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The world’s premier speed skiers took to the famed Saslong course in Val Gardena, Italy on Friday, Dec. 17 and Saturday, Dec. 18 for the next super-G and downhill races on the men’s World Cup circuit. Val Gardena is always a highly anticipated stop for the U.S. Ski Team, since American men have a great track record at this venue in the Dolomites, securing six podiums since 2006 and even more Top 10 finishes.
All eyes were on veteran Steven Nyman, the winningest U.S. athlete at this stop, to ski away with another podium finish this weekend. But in a complete upset, it was underdog Bryce Bennett (Tahoe City, Calif.) who skied the downhill of his life to secure his first career World Cup victory on the venerable course.
Aleksander Aamodt Kilde maintained Norway’s dominance in Friday’s super-G, gunning to victory for the second consecutive year, while contributing to his country’s total of eight wins over the last 10 super-Gs at the Italian ski resort.
And those are just the highlights of an extraordinarily exciting race weekend in Val Gardena. Here’s an in-depth looks at the men’s results.
Val Gardena Men’s Downhill (Dec. 18)
Saturday’s downhill, one of the trickiest on the men’s World Cup circuit thanks to an abundance of compressions, jumps, and hidden gates, challenged racers to step up their game and attack the course with the most aggressive, direct line they could muster.
In the end it was Bennett, a 6-foot-7-inch tall athlete with more than a 7-foot wingspan who most skillfully used his long legs as shock absorbers—both on the upper, rolling sections of the track and on the notorious Ciaslat section—who bested the competition with the most direct line.
Bennett, 29, who was 41st and 22nd in two training runs leading up to Saturday’s race, kicked out of the start gate as just the 10th racer and posted a time of 2:02.42. With multiple serious contenders yet to come down the hill, it wasn’t a sure thing that Bennett’s time would stand. But no one, not even Austria’s Vincent Kriechmayr or Switzerland’s Beat Feuz, were able to finish close to Bennett’s time.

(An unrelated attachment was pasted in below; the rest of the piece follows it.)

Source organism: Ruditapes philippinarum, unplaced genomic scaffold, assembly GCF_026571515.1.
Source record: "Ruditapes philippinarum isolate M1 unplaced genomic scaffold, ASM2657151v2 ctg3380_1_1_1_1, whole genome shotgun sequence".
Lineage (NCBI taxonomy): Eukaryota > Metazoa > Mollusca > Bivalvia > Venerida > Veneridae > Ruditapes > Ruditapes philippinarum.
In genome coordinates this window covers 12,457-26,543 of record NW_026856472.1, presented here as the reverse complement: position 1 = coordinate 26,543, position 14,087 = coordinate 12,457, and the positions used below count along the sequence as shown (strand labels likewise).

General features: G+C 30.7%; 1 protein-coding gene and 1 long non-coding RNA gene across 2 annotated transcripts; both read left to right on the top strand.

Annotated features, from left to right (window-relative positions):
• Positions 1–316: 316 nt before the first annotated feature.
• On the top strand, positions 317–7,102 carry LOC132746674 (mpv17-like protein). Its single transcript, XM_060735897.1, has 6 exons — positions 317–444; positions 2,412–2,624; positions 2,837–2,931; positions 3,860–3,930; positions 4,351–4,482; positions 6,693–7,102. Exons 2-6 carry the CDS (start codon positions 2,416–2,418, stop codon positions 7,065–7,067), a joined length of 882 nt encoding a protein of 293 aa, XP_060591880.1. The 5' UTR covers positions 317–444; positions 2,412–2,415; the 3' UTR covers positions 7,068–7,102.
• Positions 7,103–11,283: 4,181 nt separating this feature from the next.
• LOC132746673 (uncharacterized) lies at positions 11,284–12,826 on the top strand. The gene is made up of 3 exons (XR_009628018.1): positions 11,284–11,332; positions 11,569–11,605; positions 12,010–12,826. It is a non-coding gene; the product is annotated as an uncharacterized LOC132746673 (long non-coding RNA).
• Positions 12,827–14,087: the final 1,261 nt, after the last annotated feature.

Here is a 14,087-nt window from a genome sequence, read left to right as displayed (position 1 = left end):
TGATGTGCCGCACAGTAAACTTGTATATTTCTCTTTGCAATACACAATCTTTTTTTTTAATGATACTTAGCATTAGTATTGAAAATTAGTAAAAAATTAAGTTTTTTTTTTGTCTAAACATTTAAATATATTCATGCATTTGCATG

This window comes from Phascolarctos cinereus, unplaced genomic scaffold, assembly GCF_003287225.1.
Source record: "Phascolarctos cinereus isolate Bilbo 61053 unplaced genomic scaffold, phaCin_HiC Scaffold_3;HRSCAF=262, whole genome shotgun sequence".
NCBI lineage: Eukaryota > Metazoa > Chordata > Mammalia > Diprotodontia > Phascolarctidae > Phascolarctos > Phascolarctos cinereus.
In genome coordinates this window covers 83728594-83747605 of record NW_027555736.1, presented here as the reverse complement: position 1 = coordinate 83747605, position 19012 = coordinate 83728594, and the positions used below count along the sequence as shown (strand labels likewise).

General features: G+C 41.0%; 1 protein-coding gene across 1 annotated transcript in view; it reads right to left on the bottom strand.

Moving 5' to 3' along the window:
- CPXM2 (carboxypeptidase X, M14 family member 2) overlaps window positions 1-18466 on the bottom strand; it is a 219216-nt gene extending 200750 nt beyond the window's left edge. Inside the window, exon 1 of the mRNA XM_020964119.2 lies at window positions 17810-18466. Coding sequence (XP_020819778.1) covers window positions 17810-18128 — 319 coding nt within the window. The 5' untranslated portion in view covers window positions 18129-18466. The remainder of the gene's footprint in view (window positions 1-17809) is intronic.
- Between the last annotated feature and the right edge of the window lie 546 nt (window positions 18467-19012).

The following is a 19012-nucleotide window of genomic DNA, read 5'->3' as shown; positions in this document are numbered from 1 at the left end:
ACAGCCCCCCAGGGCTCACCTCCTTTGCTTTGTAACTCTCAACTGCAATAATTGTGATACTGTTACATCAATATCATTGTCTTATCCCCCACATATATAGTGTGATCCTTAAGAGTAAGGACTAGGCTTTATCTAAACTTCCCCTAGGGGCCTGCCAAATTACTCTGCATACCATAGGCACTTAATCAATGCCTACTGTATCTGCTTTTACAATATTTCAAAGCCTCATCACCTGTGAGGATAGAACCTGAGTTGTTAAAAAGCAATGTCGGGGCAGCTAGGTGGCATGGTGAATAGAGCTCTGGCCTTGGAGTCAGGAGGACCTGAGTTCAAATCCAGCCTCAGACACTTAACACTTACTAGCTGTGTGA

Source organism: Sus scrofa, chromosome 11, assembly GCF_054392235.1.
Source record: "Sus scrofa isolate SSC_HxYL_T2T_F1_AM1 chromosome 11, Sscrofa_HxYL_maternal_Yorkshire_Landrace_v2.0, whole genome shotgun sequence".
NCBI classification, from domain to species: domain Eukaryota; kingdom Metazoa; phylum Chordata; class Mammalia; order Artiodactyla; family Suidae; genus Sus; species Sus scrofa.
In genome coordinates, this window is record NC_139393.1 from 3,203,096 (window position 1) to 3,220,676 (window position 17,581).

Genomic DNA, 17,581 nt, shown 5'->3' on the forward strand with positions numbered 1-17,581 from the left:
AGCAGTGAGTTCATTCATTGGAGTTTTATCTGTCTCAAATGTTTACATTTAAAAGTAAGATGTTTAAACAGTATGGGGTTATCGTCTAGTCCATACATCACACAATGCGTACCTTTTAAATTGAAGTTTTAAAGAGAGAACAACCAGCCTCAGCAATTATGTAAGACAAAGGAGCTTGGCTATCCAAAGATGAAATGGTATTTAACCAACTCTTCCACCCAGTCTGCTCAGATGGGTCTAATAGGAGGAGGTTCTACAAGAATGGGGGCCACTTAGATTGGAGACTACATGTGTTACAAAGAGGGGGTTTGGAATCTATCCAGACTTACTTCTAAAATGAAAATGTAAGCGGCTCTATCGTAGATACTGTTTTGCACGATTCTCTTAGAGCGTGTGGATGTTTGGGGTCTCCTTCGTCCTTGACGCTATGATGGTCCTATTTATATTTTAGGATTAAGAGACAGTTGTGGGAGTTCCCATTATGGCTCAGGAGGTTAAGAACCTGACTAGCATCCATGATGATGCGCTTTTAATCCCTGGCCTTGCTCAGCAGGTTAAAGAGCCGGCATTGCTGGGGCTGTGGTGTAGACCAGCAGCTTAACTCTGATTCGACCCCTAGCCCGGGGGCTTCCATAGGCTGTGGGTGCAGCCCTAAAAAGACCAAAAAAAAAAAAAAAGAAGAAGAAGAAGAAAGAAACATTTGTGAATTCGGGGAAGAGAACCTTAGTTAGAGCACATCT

Watch: Bryce Bennett attacks the Val Gardena downhill track
“It just happened, finally. It’s been a long time,” said Bennett, who is in his 11th year on the U.S. Ski Team and who’s best World Cup result to date were two fourth-place finishes in Val Gardena and one in Bormio. “I needed a good plan, I watched a lot of video last night and just committed to it.”
Bennett found a near perfect line in the always unpredictable Ciaslat, a 20-25 second section of the Italian course with five sweeping turns chock full of precarious terrain. He made up roughly 0.40 seconds here and attributes much of this knowhow to his freeriding days at Palisades Tahoe.
“My entire life was about who could hit the biggest cliff, jump off the stupidest stuff, so that part is natural to me, the big jumps and the air,” Bennett says. “But where I get the feeling is from BMX racing. I did that for eight, nine years growing up to a decent, high level. It’s just that feeling of being able to work the terrain and use it. It gets me speed where people don’t think you can.”
Austrian Otmar Striedinger was runner-up to Bennett, finishing 0.14 off Bennett’s pace. Switzerland’s Niels Hintermann finished third, 0.32 off Bennett’s winning time.